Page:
Tira Peatbog (Lat. Tiras Purvs) lies in Liepaja region, south-western part of Latvia. There, on 26 May 1936, workers found a treasure, a part of which was given to the History Museum. The archaeologist P. Stepiņš went to the location to check the circumstances of the excavation and found several more artefacts.
The area of Tira Peatbog is about 700x1000 m. The treasure was found in the middle of the peatbog, between the upper — light brown (110 cm) — and lower — black (45 cm) — layers of peat. The majority of the finds were found in the lower layer with solid white sand below.
The treasure included: a bronze brooch; a bracelet, spirals; an iron ring; bindings; a bronze chisel with a decorated wooden handle; a drinking horn; various wooden buttons / clasps; a ball of woollen yarn; a number of woollen items — a huge woollen blanket (cloak), woollen hood (or bag); puttees (about 3 m long), footwear / felt boots?; oaken handle; ashen sticks; leather pouch with a horse hair string; leather straps; two round spruce shields, etc. According to a witness of that time, the fabric looked the same as that used by the people, who found the treasure. They even thought that the find wasn't that old and attempted to check the strength of the fabric, thus ruining quite a lot of the finds.
In order to keep wooden things and fabrics from floating to the surface of the bog, the treasure was held in place by a long thin log and pine stakes with burned ends, hammered around the treasure.
The Treasure of Tira was widely covered by press, including archaeological magazines and literature. Nevertheless, the list of the finds is incomplete, while publications contain several inaccuracies.
The treasure was buried approximately in the mid. 9th c. The date was determined based on the typological analysis of some of the items: a bronze brooch with spiral terminals, a bracelet with broadened terminals, spirals, double bindings with riveted ends and clasps. All items and their ornaments are analogous to those found in the surrounding areas dating back to the same period.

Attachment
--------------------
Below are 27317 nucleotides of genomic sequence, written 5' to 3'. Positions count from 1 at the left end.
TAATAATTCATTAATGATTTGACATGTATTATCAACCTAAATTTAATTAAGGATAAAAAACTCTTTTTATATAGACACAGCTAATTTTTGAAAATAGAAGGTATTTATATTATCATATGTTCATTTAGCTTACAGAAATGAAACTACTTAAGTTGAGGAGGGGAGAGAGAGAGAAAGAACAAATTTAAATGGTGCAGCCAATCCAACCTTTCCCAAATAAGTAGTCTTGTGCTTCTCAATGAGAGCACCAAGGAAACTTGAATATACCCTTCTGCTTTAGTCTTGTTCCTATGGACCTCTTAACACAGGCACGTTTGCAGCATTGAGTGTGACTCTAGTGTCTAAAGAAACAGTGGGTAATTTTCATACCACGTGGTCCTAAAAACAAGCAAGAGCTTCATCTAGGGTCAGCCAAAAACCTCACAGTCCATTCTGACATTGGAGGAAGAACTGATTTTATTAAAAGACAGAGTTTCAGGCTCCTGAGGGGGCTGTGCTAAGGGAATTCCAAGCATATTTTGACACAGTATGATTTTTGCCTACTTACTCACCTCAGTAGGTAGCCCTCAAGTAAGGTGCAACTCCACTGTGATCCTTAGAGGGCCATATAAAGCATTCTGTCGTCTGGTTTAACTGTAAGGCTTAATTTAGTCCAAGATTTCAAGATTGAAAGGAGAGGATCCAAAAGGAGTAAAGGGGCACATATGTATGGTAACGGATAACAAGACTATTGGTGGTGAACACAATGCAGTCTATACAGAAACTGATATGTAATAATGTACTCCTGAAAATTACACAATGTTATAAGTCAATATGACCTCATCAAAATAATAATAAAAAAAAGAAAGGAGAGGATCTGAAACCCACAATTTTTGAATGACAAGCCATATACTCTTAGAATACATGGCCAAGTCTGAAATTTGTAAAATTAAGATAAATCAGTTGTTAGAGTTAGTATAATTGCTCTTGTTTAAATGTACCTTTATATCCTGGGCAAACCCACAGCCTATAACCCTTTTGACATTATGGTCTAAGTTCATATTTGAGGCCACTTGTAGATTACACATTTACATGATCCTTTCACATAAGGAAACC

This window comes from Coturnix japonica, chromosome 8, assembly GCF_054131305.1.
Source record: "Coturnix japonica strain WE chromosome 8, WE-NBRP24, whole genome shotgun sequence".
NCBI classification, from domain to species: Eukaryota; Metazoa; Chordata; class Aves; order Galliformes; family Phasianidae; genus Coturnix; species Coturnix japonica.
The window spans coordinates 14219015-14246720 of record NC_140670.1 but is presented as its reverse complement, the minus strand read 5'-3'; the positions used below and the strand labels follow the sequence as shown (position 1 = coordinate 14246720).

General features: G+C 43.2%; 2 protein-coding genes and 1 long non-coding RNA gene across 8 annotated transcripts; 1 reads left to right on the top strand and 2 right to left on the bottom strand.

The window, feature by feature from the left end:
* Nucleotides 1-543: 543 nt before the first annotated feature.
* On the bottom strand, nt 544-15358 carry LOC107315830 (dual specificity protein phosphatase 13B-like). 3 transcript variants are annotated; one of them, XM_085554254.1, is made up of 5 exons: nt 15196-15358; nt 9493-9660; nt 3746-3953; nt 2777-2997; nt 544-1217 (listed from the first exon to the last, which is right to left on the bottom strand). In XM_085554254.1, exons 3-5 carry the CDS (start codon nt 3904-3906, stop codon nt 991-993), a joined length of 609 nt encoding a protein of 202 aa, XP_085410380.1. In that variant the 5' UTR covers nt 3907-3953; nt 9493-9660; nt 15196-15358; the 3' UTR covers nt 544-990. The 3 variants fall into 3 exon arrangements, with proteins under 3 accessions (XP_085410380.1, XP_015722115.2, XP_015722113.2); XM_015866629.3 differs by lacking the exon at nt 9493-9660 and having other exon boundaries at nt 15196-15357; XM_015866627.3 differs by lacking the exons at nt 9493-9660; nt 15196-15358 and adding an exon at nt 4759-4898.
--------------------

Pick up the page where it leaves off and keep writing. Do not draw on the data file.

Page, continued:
The Treasure of Tira was found in the Curonian territory. The surrounding area is rich with a number of Curonian sites — burial grounds and settlements — from various periods, dating back to the first millennium BCE (Impiltė, Apuolė).
The analysis of the items shows that they belonged to a rich Curonian warrior. The treasure was buried during winter as a tribute to the gods for success in battle or, less likely, an offering in order to avoid death or misfortune. Similar treasures were known in other locations as well. They were mentioned in the ancient records and folklore.
Archaeological finds, medieval records and chronicles speak of battles against Scandinavian colonists, which took place in the mid. 9th c. and resulted in them being driven out from the Curonian territory, as well as frequent clashes with other Baltic tribes. Perhaps this treasure is also related to these events.
The two round shields made of spruce planks are especially interesting. The first one is flat, about 85.5 cm in diameter with a leather front. It was made of six 0.6 cm planks. The front side between the planks and leather was stuffed with grass, likely for shock-absorbing purposes. The shield had a wooden 13.1 x 10.5 cm umbo, made of a birch knot, which covered an 11.5 cm opening in the centre of the shield. The inside of the umbo was carved to be comfortably held in hand and had 14 eyelets for fastening. Unfortunately, it remains unknown how it was fastened (nails, hemp/flaxen rope or leather strap). The leather on the front of the shield shows marks of beating, which suggests that the shield was used in combat. The edge of the shield features a row of eyelets, most likely for fastening the leather to the edge of the shield. The vertical row of eyelets across the shield suggests of a handle, attached using a rope made of organic material (most likely flaxen or hemp). No iron items that could have belonged to the shield were found. The current condition of the shield is shabby with decayed leather, hay and poorly-preserved umbo. Based on other finds (a drinking horn and a clasp... not really reliable for dating), the shield dates back to the 9th c. The second shield was 73 cm in diameter with curved planks, which suggest that it was a convex shield. What survived to this day is a 68 cm x 11.8 cm x 1.4 cm plank. The centre of the plank features a rectangular opening, which suggests that it might have been the centre of the shield.
1. E. Schuldt, 'Groß Raden: Ein slawischer Tempelort des 9./10. Jahrhunderts in Mecklenburg'. Akademie der Wissenschaften der DDR Zentralinstitut für alte Geschichte und Archäologie: Berlin 1985.
2. В.А. Уртанс, 'Latvijas PSR vēstures muzeja raksti.' Archeoloģija. Rīga, 1962.
3. V.A. Urtans, 'Drevnie shchity na territorii Latviiskoe SSR'. Sovietskaia Arkheologii 1961(1), p.216-224.
Article by Žalčius